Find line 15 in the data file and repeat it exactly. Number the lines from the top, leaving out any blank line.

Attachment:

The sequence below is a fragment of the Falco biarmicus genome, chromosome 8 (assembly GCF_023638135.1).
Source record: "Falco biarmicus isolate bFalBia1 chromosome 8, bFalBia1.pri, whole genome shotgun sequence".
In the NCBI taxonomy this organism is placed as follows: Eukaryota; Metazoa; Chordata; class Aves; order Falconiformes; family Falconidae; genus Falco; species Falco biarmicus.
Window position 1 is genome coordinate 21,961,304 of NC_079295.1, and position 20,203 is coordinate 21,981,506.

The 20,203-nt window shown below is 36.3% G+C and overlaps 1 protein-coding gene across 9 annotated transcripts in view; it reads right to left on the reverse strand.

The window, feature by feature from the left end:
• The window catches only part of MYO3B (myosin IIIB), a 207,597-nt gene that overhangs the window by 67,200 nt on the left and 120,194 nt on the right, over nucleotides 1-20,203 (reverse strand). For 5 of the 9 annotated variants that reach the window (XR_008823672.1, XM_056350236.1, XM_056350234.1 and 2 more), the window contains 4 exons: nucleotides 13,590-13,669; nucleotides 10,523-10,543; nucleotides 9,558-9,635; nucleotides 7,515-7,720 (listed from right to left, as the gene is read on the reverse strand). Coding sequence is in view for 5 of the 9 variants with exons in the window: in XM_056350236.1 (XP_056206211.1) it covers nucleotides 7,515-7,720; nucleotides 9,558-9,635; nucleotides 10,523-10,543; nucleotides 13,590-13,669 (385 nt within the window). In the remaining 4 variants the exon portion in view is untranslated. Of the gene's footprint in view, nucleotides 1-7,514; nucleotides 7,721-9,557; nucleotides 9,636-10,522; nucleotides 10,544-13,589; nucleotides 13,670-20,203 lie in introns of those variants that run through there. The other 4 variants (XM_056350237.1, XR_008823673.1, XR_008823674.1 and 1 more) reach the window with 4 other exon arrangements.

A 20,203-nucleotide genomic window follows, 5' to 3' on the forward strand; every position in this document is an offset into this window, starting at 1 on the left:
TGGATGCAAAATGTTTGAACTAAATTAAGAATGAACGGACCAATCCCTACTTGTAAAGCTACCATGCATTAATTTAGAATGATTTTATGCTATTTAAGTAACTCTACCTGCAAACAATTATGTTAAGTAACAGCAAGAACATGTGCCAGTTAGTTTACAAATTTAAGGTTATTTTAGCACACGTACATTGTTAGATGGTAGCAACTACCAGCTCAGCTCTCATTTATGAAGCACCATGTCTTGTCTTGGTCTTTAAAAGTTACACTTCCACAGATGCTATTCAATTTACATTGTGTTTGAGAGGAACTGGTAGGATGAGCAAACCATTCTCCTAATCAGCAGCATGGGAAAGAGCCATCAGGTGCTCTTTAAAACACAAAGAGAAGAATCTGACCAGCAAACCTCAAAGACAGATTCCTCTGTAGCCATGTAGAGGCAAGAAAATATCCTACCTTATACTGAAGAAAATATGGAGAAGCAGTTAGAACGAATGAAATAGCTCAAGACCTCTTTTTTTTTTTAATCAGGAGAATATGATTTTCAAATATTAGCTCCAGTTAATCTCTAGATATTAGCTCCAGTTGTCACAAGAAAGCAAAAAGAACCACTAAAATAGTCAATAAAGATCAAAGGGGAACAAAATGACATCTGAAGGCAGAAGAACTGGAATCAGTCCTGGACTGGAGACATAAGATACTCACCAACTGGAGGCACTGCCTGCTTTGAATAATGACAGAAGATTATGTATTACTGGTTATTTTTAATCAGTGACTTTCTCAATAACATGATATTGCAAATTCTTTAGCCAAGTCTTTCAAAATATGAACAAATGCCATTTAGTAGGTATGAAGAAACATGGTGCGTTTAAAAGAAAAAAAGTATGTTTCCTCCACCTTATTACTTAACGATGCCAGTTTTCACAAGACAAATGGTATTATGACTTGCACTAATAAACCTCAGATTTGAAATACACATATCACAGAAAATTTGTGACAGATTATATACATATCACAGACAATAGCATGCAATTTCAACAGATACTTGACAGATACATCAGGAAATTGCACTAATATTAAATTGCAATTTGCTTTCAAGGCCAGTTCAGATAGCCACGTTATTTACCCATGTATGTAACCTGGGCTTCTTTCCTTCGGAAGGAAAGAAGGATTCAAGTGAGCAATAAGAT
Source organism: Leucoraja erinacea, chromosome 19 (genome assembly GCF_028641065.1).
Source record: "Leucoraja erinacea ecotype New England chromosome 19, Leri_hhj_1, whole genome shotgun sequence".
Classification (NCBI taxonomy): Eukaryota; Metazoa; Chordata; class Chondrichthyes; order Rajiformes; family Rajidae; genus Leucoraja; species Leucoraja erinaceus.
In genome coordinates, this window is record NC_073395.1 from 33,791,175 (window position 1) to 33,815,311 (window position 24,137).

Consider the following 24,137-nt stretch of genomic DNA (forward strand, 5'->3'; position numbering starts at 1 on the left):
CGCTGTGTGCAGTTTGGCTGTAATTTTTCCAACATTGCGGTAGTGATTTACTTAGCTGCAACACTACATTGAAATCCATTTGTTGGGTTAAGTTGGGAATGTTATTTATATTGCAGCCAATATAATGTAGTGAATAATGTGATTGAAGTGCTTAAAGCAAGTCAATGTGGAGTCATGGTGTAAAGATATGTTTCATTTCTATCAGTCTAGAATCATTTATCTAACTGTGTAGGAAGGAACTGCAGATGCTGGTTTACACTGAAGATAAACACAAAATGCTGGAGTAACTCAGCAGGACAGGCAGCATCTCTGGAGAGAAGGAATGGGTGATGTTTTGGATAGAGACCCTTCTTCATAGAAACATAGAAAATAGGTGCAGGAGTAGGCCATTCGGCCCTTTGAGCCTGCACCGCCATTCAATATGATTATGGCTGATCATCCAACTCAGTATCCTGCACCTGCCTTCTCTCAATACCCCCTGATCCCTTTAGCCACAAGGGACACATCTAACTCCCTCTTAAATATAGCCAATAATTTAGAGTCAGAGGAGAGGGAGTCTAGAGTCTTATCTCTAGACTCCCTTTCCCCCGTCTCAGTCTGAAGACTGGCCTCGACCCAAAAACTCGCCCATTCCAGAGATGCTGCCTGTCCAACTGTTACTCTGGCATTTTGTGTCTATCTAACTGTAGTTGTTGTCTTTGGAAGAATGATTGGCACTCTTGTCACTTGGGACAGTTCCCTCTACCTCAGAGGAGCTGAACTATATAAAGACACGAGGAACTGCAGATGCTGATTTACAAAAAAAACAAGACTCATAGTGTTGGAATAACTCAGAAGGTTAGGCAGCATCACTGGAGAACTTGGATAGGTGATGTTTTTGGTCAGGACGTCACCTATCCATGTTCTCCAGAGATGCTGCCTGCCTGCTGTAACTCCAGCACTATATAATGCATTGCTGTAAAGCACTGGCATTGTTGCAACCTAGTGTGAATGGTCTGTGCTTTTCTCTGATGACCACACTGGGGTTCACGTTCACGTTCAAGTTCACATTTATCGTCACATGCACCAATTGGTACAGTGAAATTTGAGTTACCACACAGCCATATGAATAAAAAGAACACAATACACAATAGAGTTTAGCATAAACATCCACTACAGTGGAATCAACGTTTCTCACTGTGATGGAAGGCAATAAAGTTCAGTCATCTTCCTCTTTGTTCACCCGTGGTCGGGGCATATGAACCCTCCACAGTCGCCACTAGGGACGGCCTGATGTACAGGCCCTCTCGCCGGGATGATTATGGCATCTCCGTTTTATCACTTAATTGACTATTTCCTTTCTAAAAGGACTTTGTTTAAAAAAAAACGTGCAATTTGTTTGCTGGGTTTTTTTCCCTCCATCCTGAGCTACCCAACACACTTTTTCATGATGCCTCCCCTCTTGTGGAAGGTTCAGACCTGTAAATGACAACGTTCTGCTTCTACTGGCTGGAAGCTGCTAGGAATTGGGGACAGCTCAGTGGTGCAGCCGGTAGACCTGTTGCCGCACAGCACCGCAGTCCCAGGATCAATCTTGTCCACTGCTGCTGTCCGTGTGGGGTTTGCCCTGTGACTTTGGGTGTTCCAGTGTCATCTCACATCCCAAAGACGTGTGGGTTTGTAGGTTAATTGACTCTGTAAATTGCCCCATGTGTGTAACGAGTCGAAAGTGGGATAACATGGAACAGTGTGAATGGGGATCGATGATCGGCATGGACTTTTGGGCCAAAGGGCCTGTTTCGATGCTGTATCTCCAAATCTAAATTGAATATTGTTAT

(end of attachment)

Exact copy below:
CGCTGTGTGCAGTTTGGCTGTAATTTTTCCAACATTGCGGTAGTGATTTACTTAGCTGCAACACTACATTGAAATCCATTTGTTGGGTTAAGTTGGGAATGTTATTTATATTGCAGCCAATATAATGTAGTGAATAATGTGATTGAAGTGCTTAAAGCAAGTCAATGTGGAGTCATGGTGTAAAGATATGTTTCATTTCTATCAGTCTAGAATCATTTATCTAACTGTGTAGGAAGGAACTGCAGATGCTGGTTTACACTGAAGATAAACACAAAATGCTGGAGTAACTCAGCAGGACAGGCAGCATCTCTGGAGAGAAGGAATGGGTGATGTTTTGGATAGAGACCCTTCTTCATAGAAACATAGAAAATAGGTGCAGGAGTAGGCCATTCGGCCCTTTGAGCCTGCACCGCCATTCAATATGATTATGGCTGATCATCCAACTCAGTATCCTGCACCTGCCTTCTCTCAATACCCCCTGATCCCTTTAGCCACAAGGGACACATCTAACTCCCTCTTAAATATAGCCAATAATTTAGAGTCAGAGGAGAGGGAGTCTAGAGTCTTATCTCTAGACTCCCTTTCCCCCGTCTCAGTCTGAAGACTGGCCTCGACCCAAAAACTCGCCCATTCCAGAGATGCTGCCTGTCCAACTGTTACTCTGGCATTTTGTGTCTATCTAACTGTAGTTGTTGTCTTTGGAAGAATGATTGGCACTCTTGTCACTTGGGACAGTTCCCTCTACCTCAGAGGAGCTGAACTATATAAAGACACGAGGAACTGCAGATGCTGATTTACAAAAAAAACAAGACTCATAGTGTTGGAATAACTCAGAAGGTTAGGCAGCATCACTGGAGAACTTGGATAGGTGATGTTTTTGGTCAGGACGTCACCTATCCATGTTCTCCAGAGATGCTGCCTGCCTGCTGTAACTCCAGCACTATATAATGCATTGCTGTAAAGCACTGGCATTGTTGCAACCTAGTGTGAATGGTCTGTGCTTTTCTCTGATGACCACACTGGGGTTCACGTTCACGTTCAAGTTCACATTTATCGTCACATGCACCAATTGGTACAGTGAAATTTGAGTTACCACACAGCCATATGAATAAAAAGAACACAATACACAATAGAGTTTAGCATAAACATCCACTACAGTGGAATCAACGTTTCTCACTGTGATGGAAGGCAATAAAGTTCAGTCATCTTCCTCTTTGTTCACCCGTGGTCGGGGCATATGAACCCTCCACAGTCGCCACTAGGGACGGCCTGATGTACAGGCCCTCTCGCCGGGATGATTATGGCATCTCCGTTTTATCACTTAATTGACTATTTCCTTTCTAAAAGGACTTTGTTTAAAAAAAAACGTGCAATTTGTTTGCTGGGTTTTTTTCCCTCCATCCTGAGCTACCCAACACACTTTTTCATGATGCCTCCCCTCTTGTGGAAGGTTCAGACCTGTAAATGACAACGTTCTGCTTCTACTGGCTGGAAGCTGCTAGGAATTGGGGACAGCTCAGTGGTGCAGCCGGTAGACCTGTTGCCGCACAGCACCGCAGTCCCAGGATCAATCTTGTCCACTGCTGCTGTCCGTGTGGGGTTTGCCCTGTGACTTTGGGTGTTCCAGTGTCATCTCACATCCCAAAGACGTGTGGGTTTGTAGGTTAATTGACTCTGTAAATTGCCCCATGTGTGTAACGAGTCGAAAGTGGGATAACATGGAACAGTGTGAATGGGGATCGATGATCGGCATGGACTTTTGGGCCAAAGGGCCTGTTTCGATGCTGTATCTCCAAATCTAAATTGAATATTGTTAT